What is a Power of Attorney? How Can it Help?

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What is a Power of Attorney? How Can it Help?

You make decisions each day about your finances and your healthcare. If a day comes that you are injured or incapacitated, who will make decisions on your behalf?

In New Jersey, a Durable Power of Attorney is an important tool for safeguarding your interests and your health in the event you are unable to do so yourself. While you may assume your spouse or a family member can take care of your affairs, very real problems can arise that require someone with designated legal authority to protect your concerns.

In our state, there are two documents to appoint representatives who will make decisions for you. These documents include:

  • Durable Power of Attorney: A durable power of attorney authorizes your agent, or attorney-in-fact to transact financial matters on your behalf. This includes paying bills, buying and selling property, handling investments and making important financial decisions in your best interests.
  • Durable Power of Attorney for Healthcare (or Living Will): Signing a proxy directive allows you to designate another person to make decisions about healthcare on your behalf. It is the responsibility of your proxy to make decisions when you are disabled, incapacitated or too ill to make decisions on your own. If you have a Living Will, a healthcare representative is charged with carrying out your wishes at end of life.

Choosing your representative

Your financial and physical health depends on the ability of the persons you appoint to represent your interests when you are incapacitated.

While you may appoint the same person to make financial and health decisions on your behalf, you need not do so. Some essential qualities of anyone you select to protect your interests in either sphere include:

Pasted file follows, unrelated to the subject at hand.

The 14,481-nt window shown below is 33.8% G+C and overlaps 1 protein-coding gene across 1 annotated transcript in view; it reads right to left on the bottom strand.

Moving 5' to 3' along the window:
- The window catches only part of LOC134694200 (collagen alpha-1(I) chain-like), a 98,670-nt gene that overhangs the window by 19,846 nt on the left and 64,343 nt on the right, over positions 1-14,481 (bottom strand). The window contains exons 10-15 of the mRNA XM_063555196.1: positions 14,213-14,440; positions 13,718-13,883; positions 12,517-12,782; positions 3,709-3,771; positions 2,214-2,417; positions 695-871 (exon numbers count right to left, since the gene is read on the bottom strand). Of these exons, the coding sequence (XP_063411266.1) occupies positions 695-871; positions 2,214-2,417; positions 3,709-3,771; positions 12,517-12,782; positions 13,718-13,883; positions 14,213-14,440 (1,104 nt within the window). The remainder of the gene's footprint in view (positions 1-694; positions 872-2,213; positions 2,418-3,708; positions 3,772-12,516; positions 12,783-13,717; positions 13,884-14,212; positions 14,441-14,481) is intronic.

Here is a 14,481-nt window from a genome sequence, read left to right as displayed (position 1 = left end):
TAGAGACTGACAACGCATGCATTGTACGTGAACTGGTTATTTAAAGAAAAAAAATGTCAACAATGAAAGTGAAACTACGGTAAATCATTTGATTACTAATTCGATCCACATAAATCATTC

• Trustworthy
  • Responsible
  • Understanding of your wishes and proclivities
  • Desire to ensure you and your estate are protected
  • Able to make difficult decisions under significant stress

In New Jersey, your durable power of attorney can be written to become effective when you are injured or unable to make decisions for yourself.  This is called a Springing Power of Attorney, which springs into existence in the event of incapacity.  We don’t generally recommend these kinds of Powers of Attorney because it’s not easy to prove incapacity.  Two (or more) doctors will have to sign off on your incapacity and it’s often time consuming when time is of the essence.

Now is the time

These essential estate planning tools are not just for the elderly. All adults over age 18 need a durable power of attorney. No one knows when a disabling accident or illness might occur. In the event you become incapacitated without a durable power of attorney, a court must put a guardianship in place.

A court-appointed guardian may not be an individual you would have chosen to represent you. Guardianship actions can be lengthy, expensive and may not serve your future, or your estate, as you would have wished.

When you have questions about creating your durable power of attorney in North or Central Jersey, speak with an experienced, local New Jersey estate planning law firm.  To learn more about how a Power of Attorney can help you, please email Alec Borenstein, Esq., a partner with the firm at alec@bmcestateplanning.com or call 908-236-6457.

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